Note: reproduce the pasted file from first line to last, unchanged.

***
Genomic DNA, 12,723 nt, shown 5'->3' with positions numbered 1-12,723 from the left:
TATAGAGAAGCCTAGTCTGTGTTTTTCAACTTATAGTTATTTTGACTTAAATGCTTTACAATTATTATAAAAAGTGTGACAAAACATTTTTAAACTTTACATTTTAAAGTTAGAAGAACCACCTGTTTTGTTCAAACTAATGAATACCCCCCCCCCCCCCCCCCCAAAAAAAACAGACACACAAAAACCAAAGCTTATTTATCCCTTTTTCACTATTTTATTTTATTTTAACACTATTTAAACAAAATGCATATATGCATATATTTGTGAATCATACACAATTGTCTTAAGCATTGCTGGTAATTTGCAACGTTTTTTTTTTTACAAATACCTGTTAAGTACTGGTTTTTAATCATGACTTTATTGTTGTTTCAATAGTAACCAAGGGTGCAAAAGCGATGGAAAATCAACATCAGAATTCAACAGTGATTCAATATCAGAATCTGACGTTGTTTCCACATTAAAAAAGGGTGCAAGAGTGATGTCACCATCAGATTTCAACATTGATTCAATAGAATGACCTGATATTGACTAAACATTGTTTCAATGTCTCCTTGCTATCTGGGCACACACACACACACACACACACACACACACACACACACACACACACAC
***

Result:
Genomic DNA, 12,723 nt, shown 5'->3' with positions numbered 1-12,723 from the left:
TATAGAGAAGCCTAGTCTGTGTTTTTCAACTTATAGTTATTTTGACTTAAATGCTTTACAATTATTATAAAAAGTGTGACAAAACATTTTTAAACTTTACATTTTAAAGTTAGAAGAACCACCTGTTTTGTTCAAACTAATGAATACCCCCCCCCCCCCCCCCCCAAAAAAAACAGACACACAAAAACCAAAGCTTATTTATCCCTTTTTCACTATTTTATTTTATTTTAACACTATTTAAACAAAATGCATATATGCATATATTTGTGAATCATACACAATTGTCTTAAGCATTGCTGGTAATTTGCAACGTTTTTTTTTTTACAAATACCTGTTAAGTACTGGTTTTTAATCATGACTTTATTGTTGTTTCAATAGTAACCAAGGGTGCAAAAGCGATGGAAAATCAACATCAGAATTCAACAGTGATTCAATATCAGAATCTGACGTTGTTTCCACATTAAAAAAGGGTGCAAGAGTGATGTCACCATCAGATTTCAACATTGATTCAATAGAATGACCTGATATTGACTAAACATTGTTTCAATGTCTCCTTGCTATCTGGGCACACACACACACACACACACACACACACACACACACACACACACACAC